The massive amounts of capital needed for equipment, software, and upkeep in the IT department, ate the majority of money out of everyone’s budget. Retailers trying to get into e-tailing went from sending photo teams on location with art directors and models to set the tone and complete the brand image of a store through design and “look”; to shooting bland images in a studio on white. Not that some sort of “magazine look on-line design” couldn’t have been used, it’s just there was no money to do it any more; all went to the IT department just to keep the site functioning and developing! Now most advertising photography is poor quality iPhone stuff, and definitely NOT creative based, and people who were very creative photographers can’t make a living any more.

    Retailing was a busniess that was kept alive for years on a 3-5% profit margin. The massive amounts needed for IT blew that out of the water and was the final nail in the coffin for many retailing outlets like the classic department store. Now I live in a pretty large city where I can’t get a pair of dress pants, same day, or get it tailored or cuffed in a pinch. I have to order it on line, pay for shipping, that makes it more expensive than it used to be when it was at the store, and take the chance it won’t fit, or won’t fint “right” when it gets here, or is stolen off my porch.

    One mans “god” can be another mans “devil”, and it’s interesting to see the joy and fascination in someone at the outset of a new industry, that in many cases, went on to ruin the beauty and creativity of another!

    • It’s been true through history since the industrial revolution that new technologies will come along and disrupt old industries. It is part of what moves fast forward, but it is also very very hard for those who are disrupted.

      • Andy Umbo says:

        Sorry for the late comment, got busy. I wanted to say, I was early to push back against the term “disruptive technology” which has quite fallen out of favor today; mostly because what was supposed to have started out as a “cutsie” term to describe how the introduction of technology can wildly shift how some businesses can do work and comport themselves, but has turned around to be a quite negative term to describe how the unstudied introduction of technological changes can also have a negative impact in how you actually make sales and interact with the customer.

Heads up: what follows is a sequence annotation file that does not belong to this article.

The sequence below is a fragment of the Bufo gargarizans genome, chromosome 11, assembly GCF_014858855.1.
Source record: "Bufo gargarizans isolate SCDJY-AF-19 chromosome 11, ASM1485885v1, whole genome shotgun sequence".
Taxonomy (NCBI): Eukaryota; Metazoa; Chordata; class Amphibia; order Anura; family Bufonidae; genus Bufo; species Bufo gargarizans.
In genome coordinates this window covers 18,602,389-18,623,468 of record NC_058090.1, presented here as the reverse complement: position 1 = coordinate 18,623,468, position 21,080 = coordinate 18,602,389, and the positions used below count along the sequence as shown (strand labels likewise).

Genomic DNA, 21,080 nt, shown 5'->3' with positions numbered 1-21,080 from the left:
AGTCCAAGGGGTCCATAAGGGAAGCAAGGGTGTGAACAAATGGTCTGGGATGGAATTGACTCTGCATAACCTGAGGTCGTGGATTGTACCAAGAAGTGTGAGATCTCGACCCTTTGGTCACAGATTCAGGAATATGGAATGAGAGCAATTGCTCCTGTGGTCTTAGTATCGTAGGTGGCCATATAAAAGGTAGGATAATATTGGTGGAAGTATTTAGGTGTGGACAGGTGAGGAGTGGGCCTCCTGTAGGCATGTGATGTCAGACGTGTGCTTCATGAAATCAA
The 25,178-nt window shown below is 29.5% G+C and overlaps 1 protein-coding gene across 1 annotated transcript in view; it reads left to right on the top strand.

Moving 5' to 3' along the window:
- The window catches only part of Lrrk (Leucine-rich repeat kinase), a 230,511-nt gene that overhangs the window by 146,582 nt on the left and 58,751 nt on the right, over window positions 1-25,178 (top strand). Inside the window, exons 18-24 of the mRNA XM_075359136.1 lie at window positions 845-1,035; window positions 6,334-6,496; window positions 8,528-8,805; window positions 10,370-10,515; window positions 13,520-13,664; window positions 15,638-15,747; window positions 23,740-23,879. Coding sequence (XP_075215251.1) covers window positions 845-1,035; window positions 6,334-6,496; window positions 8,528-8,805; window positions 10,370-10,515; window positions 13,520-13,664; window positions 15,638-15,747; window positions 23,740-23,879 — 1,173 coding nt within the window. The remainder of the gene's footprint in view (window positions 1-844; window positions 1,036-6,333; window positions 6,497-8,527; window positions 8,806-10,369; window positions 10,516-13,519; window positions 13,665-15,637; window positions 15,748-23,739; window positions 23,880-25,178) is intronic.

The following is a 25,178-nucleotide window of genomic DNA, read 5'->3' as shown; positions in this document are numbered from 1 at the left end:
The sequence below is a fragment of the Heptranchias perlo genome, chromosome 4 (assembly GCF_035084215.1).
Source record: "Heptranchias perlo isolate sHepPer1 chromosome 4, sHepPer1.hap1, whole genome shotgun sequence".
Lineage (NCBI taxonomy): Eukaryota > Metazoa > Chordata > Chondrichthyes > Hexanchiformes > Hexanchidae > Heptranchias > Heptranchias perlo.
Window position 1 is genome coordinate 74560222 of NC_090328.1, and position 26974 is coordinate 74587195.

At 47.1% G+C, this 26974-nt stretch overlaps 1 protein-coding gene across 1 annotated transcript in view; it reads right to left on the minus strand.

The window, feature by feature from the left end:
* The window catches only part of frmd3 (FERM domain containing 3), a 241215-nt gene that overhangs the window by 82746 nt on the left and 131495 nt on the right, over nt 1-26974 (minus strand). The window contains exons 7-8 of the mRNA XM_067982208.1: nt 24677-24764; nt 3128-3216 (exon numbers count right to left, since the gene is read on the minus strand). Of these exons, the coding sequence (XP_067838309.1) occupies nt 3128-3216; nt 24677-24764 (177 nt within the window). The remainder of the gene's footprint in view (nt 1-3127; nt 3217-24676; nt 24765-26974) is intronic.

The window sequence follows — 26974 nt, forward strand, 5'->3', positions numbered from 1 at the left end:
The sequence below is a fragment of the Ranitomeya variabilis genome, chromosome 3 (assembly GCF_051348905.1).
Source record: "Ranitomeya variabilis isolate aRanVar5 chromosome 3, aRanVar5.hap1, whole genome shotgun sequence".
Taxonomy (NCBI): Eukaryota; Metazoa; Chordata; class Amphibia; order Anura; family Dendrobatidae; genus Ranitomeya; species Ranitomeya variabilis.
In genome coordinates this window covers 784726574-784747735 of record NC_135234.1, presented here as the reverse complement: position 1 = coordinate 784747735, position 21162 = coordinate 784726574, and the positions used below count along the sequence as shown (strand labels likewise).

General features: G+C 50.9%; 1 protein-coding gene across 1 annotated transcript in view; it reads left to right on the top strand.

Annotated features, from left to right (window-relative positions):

Disruptive by iteslf is a negative term, but disruptive technology has manifested itself as just that; many times having a negative impact on the end users experience or the customers needs, in service to something that makes the “back office” business easier for the owners.

        The stats aren’t compiled yet, and the history not written, but I’m sure we’ll read in the future on how disruptive technology disrupted a lot of business right into bankruptcy.

        • No industry has a God-given right to exist forever. And more than just technology can destroy an industry. Tastes and needs change. The breakfast cereal industry has struggled for a couple decades now as people decreasingly sit down at home for breakfast.

  5. DougD says:

    I’m not a software guy, but imagine a software manual written by someone who knows something about the program, and has English as their first language.
    For years our training on new systems is delivered by a Power Point reading Finn 🤨

  6. Great post! Makes me feel old, my first computer which I used in my building business in the ’80s was a Sega – a competitor to the Commodore 64. I paid extra for the floppy disk drive so I would not have to use audio cassettes for data. Then I had an Apple Mac II, I remember using the beta version of Internet Explorer, which was a big advance at the time. A 28,800 modem was the fastest connection I could buy. The world is changing at a phenomenal rate!!!

  7. That was a fun read, and congratulations on the notoriety. In the 80s I worked with a lawyer who was a serious computer nerd. We may have been the most over-computed 6 lawyer firm in the country with a Fortune mini computer with terminals for everyone and running everything through Unix.